WICHITA, Kan. (KSNW) — A Wichita man stood in court on Friday and heard his sentence from a judge for a 2021 shooting that took the life of one person at a restaurant in Jan. 2021.
Adrian Nicholas Zongker, 27, will serve 50 years in prison with the possibility of parole. He will have to serve another 15-month sentence that runs after his 50 years for a felon in possession of a firearm charge.
A jury found Zongker guilty of second-degree murder in May. He pleaded guilty to the felon in possession of a firearm charge in April, according to Sedgwick County officials.
Police say on Jan. 14, 2021, officers were dispatched to a shooting call at the Birrieria Tito Tacos Mexican restaurant. When they arrived, they found 42-year-old Oscar Acosta-Chavez suffering from a gunshot wound to his chest.
Acosta-Chavez was pronounced dead at the scene.
An affidavit shows witnesses provided a description to officers, and a suspect, later identified as Zongker, was found nearby.
As officers approached Zongker, he threw a bag on the ground, put his hands in the air, and said, “I did it, I did it … the gun’s in the bag.” Zongker was then taken into custody.
The bag that he threw on the ground contained a handgun with a cartridge casing partially ejected.
Witnesses say Zongker ate at the restaurant, left, and then returned shortly afterward looking for a receipt. He began looking through the trash can near the front doors, and one of the restaurant staff asked him to stop.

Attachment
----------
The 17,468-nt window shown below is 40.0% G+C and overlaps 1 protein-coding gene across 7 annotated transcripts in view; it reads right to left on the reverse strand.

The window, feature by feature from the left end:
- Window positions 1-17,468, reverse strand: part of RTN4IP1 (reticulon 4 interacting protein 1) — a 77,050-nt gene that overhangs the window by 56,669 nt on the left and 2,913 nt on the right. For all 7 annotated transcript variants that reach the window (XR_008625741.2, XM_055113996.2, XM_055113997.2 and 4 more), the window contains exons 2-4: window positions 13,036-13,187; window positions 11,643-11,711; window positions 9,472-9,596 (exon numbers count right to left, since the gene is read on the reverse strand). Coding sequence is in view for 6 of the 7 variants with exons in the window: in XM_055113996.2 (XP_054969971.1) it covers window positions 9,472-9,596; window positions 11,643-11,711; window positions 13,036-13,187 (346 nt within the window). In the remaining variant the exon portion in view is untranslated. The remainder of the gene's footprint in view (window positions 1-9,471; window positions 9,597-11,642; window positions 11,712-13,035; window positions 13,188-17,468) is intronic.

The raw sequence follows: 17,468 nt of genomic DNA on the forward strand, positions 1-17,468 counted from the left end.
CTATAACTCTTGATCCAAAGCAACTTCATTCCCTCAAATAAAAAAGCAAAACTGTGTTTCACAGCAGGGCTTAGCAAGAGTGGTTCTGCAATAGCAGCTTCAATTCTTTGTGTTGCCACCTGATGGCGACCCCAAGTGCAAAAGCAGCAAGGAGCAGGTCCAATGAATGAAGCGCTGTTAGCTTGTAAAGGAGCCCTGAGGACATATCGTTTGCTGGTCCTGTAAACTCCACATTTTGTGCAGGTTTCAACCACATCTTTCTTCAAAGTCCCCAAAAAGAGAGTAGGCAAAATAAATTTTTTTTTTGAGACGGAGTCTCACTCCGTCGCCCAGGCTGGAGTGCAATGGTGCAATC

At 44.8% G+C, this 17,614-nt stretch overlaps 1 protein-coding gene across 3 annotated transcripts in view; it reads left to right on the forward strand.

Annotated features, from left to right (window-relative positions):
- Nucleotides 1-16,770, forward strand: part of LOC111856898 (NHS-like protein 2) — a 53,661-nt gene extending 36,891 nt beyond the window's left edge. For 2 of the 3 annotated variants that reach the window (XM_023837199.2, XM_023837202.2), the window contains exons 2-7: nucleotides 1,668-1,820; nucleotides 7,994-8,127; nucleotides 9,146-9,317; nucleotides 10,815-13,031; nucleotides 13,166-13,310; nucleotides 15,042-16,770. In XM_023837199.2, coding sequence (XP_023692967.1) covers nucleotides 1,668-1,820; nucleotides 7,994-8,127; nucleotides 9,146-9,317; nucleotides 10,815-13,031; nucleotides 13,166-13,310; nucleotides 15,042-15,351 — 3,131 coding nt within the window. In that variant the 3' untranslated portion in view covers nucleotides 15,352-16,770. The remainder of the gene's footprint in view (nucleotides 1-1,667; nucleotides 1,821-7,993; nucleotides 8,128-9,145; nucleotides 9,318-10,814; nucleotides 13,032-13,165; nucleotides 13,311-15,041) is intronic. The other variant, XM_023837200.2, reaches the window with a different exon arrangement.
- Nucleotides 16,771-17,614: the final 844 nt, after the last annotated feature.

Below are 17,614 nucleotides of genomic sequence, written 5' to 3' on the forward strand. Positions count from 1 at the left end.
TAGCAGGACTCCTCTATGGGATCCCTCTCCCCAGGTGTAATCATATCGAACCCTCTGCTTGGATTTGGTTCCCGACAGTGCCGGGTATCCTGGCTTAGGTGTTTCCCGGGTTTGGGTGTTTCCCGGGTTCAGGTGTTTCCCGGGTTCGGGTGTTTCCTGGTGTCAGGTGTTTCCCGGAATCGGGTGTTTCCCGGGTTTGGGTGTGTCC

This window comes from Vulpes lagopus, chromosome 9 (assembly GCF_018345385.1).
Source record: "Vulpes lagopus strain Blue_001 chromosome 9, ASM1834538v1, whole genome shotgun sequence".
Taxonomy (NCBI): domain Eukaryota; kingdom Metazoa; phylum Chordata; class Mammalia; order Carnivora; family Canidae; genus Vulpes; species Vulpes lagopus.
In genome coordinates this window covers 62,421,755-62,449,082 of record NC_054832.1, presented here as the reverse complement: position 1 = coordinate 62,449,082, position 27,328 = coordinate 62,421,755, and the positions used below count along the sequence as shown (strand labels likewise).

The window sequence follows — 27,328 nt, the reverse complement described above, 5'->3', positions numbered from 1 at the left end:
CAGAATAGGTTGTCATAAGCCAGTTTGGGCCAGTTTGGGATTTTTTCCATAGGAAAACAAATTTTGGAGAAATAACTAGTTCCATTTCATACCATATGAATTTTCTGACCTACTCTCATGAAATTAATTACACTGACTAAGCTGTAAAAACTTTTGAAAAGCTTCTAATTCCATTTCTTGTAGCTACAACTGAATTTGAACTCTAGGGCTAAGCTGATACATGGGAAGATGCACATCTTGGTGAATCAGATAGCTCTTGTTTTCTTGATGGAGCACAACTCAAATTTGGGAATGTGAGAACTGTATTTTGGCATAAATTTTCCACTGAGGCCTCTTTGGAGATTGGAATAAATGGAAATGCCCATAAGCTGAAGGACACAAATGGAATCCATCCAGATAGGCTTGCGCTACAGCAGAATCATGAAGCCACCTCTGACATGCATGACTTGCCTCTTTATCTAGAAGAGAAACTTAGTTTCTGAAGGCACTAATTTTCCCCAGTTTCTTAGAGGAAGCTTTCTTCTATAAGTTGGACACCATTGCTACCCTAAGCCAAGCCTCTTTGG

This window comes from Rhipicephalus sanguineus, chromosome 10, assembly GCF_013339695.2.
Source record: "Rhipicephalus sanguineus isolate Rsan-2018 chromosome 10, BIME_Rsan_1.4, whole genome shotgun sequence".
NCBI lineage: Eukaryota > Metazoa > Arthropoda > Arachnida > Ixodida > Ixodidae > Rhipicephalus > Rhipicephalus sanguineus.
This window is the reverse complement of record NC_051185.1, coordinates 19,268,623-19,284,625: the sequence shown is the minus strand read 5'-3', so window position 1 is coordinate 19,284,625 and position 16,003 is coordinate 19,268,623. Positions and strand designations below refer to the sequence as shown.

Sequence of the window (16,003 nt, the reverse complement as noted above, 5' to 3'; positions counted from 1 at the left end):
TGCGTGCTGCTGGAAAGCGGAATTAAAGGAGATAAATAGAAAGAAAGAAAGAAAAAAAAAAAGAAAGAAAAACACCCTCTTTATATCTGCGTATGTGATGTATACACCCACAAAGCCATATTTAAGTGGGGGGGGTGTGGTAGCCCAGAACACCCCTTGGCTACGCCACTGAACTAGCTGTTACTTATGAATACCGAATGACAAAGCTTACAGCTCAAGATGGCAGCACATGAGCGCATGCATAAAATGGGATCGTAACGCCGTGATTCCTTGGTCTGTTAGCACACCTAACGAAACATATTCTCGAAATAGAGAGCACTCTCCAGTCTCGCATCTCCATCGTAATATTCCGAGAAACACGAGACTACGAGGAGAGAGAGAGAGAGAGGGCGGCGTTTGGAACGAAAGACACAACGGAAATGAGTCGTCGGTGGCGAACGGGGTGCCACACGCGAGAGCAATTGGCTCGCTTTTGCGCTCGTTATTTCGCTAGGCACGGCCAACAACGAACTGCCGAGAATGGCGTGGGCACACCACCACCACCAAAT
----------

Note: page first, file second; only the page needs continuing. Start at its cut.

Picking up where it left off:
The affidavit says Acosta-Chavez took the trash can outside, and he and Zongker went out the front door. Shortly thereafter, witnesses heard a gunshot. Acosta-Chavez ran back into the restaurant and told everyone to get in the back of the store because Zongker had a gun.
Acosta-Chavez collapsed on the ground near the kitchen.
Another employee, Acosta-Chavez’s son, ran outside and fought Zongker. Zongker then grabbed the gun and ran.
Court documents say Acosta-Chavez’s son told officers he was in the alley when he heard the gunshot. He ran in, saw his father on the floor, and ran at the suspect because he feared Zongker would shoot the other people in the restaurant.
He tackled Zongker and punched him “multiple times.” When Zongker ran away, Acosta-Chavez’s son returned to the restaurant and tried to save his father by putting pressure on his wound.